Paul Fisher Head of Markets at the Bank of England told the economic worriers of the UK that the BoE would not pull the stoppers out on the economic stimulus plan in the UK and that the “macroeconomic outlook here is not as bright as in the US, therefore we are some way behind them in terms of return to anything like trend growth”. Has Mr. Fisher been to the US recently?
Milton Friedman once said that “if you put the federal government in charge of the Sahara Desert, in five years there’d be a shortage of sand”. I think if he were around still, he would need to revise that.
Goldman Sachs has suggested that there may be up to 349 Initial Public Offerings (IPOs) taking place in China this year. But, it’s not the Chinese capital markets that those companies will be wanting. Chinese firms are still hell-bent on getting floated on the world’s biggest and best stock exchange, and rightly so.
Here are the worst IPO fails of all time in the world. The ones that we thought would be unfailingly good. The ones that we thought we could bet our bottom dollar on and still strike it rich.
S&P Revises U.S. Credit Outlook To "Stable" From Negative
Fed's Bullard Details How QE Can Be Cut
Fed Retreat From Bond Buying Expected By Fourth Quarter - Poll
U.S., Japan Leading Recovery In Major Economies - OECD
Privatization is back on the political stroke economic agenda this morning after a report commissioned by Chancellor of the Exchequer George Osborne in the UK looks like he will be set to return bailed out banks to the private sector.
Looks like the sun has gone behind the clouds in China for a bit! Not only are the solar panels creating friction between China and the EU, but now it turns out that last month saw Chinese export growth unexpectedly decrease.
The uncertainty about when the Fed will begin tapering its programme of asset purchases has increased volatility, both pushing and pulling on global financial markets. “at this juncture, the markets are more concerned about tapering than about weak [US and global] growth,” says MIG Bank’s Chief Economist, Luciano Jannelli.
Here are some of the most recent top insider dealing stories in the USA. The biggest in terms of fines!
There are times when some people bite their own nose of just to spite their face. According to a report that has just been published by the Chartered Institute of Personnel and Development (CIPD), the people working in the financial sector in 120 different countries in the world think in the overriding majority of cases that they are paid far too much for what they do. Were they serious?
If we are to believe what they said, then this is the year. 2013! It’s going to happen.. The stock-market is ready to crash yet again this year and this time it’s going to be a big one. Let’s take a look at what was said, when, why and by whom.
Given that ALL of the stock market gains since 2008 were based on Fed money printing… what do you think will happen when the Fed tries to taper QE?
Despite the mainstream media's desperate need to play down any and every potential indication that all is not well with the "buy the dip" mentality, there is no hiding the fact that volatility is back and nowhere is that more evident in the guts of the Hindenburg Omen calculation. Just as we saw in October 2007, when NYSE margin was just as extended, credit spreads were just as compressed (and today's extreme range), and valuations were just as high, the Hindenburg Omen signals are starting to cluster (in a confirming manner). First on April 15th, second on Friday, and now third today marks the first such cluster since Bernanke saved the day in August 2010. Perhaps for those not running for the hills, UBS' Art Cashin's views are noteworthy, "proponents of the Omen will tell you there has never been a crash without the presence of the Hindenburg Omen. Sounds pretty compelling, indeed. Skeptics, however, note that every occurrence of the Hindenburg Omen has not been accompanied by a crash. In fact, three out of four times, there is no crash. Sounds a lot less compelling now. So, an omen is a caution – not a cause."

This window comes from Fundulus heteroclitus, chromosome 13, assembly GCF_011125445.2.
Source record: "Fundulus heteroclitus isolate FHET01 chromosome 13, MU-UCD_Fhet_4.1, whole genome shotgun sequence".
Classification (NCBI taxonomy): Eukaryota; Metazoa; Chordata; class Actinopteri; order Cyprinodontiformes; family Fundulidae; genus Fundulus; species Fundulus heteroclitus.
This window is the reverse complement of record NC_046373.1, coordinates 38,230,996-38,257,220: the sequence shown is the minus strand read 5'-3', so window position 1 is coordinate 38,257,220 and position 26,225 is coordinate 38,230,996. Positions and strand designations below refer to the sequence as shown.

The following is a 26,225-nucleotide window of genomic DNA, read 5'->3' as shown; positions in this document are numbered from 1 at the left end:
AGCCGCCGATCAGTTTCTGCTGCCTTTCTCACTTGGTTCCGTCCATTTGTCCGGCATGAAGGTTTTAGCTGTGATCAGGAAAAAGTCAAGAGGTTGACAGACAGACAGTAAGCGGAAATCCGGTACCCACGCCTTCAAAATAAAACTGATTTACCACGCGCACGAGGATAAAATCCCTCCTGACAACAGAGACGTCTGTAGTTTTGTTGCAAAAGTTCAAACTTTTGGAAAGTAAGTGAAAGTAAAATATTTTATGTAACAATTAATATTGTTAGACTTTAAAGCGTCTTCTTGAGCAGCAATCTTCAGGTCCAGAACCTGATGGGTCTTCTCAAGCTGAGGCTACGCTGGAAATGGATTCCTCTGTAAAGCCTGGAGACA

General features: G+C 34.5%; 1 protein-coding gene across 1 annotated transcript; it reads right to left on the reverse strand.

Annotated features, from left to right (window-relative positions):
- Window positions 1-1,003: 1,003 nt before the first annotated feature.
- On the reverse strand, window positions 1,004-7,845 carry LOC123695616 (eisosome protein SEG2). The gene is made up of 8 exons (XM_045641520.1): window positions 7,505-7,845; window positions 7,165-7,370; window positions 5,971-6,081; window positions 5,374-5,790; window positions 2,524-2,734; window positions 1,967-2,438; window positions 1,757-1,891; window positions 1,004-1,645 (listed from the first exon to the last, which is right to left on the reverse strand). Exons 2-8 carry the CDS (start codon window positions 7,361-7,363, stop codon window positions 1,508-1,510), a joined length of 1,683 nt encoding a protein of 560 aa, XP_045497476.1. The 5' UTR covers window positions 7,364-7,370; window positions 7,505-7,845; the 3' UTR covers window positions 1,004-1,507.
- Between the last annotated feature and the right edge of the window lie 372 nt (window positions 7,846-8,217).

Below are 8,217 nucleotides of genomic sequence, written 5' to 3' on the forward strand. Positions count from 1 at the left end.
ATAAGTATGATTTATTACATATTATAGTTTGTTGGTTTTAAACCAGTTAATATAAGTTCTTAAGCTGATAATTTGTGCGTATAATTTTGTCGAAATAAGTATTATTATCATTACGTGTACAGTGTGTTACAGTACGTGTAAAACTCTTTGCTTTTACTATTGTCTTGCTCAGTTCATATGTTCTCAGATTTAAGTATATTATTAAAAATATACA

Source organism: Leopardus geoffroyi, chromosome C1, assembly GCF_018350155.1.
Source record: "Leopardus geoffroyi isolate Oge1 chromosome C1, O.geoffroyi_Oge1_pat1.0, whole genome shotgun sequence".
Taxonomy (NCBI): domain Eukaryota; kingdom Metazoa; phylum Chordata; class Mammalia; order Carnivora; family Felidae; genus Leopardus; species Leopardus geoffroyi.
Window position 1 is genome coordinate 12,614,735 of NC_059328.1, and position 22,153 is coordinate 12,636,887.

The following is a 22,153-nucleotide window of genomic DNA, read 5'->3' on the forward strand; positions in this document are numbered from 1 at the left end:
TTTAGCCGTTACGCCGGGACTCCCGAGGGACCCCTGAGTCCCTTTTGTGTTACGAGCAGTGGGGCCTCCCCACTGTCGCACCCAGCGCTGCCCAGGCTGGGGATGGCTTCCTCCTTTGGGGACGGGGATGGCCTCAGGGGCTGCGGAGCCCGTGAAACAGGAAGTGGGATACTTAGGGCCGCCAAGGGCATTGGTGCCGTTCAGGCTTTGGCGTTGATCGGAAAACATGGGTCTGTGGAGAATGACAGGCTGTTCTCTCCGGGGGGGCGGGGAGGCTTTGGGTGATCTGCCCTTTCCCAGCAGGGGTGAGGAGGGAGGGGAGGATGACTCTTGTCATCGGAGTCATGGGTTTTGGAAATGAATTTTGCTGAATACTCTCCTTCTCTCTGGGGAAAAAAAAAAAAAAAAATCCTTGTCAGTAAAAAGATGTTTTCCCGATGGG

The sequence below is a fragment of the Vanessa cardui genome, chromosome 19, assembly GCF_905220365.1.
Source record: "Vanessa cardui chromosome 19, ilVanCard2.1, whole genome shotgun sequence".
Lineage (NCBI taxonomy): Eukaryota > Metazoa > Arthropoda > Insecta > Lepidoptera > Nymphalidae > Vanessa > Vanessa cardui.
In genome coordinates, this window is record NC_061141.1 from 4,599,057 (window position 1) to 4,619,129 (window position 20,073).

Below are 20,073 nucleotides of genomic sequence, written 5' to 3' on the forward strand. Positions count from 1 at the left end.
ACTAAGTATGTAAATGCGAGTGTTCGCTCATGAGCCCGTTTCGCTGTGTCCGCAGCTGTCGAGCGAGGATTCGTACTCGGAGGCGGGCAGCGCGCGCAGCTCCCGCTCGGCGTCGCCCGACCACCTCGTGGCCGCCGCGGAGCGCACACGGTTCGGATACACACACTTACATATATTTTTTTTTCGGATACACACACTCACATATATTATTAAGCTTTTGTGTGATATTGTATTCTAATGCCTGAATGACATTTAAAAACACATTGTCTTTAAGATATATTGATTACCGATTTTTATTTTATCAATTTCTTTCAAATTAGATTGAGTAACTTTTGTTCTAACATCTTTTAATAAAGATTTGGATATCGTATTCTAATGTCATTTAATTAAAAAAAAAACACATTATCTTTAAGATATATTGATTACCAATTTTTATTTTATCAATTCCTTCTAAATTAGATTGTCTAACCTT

The store of wealth demand is not just from Chinese ‘aunties.’ There remains an under estimation of the demand coming from wealthy Chinese and high net worth and ultra high net worth individuals (HNWs and UHNWs).
This has not been commented upon or analysed but we have direct experience of wealthy Chinese people looking to store gold in Hong Kong and Switzerland, as have other storage providers.
Now that the BOJ's "interventionalism" in the capital markets is increasingly losing steam, as the soaring realized volatility in equity and bond markets squarely puts into question its credibility and its ability to enforce its core mandate (which, according to the Bank of Japan Act "states that the Bank's monetary policy should be aimed at achieving price stability, thereby contributing to the sound development of the national economy) Japan is left with one wildcard: the Government Pension Investment Fund (GPIF), which as of December 31 held some ¥111.9 trillion in assets, of which ¥67.3 trillion, or 60.1% in Japanese Government Bonds. Perhaps more importantly, the GPIF also held "just" ¥14.5 trillion in domestic stocks, or 12.9% of total, far less than the minimum allocation to bonds (current floor of 59%). It is this massive potential buying dry powder that has led to numerous hints in the press (first in Bloomberg in February, then in Reuters last week, and then in the Japanese Nikkei this morning all of which have been intended to serve as a - brief - risk-on catalyst) that a capital reallocation in the GPIF is imminent to allow for much more domestic equity buying, now that the threat of the BOJ's open-ended QE is barely sufficient to avoid a bear market crash in the Nikkei in under two weeks.
There are some problems, however.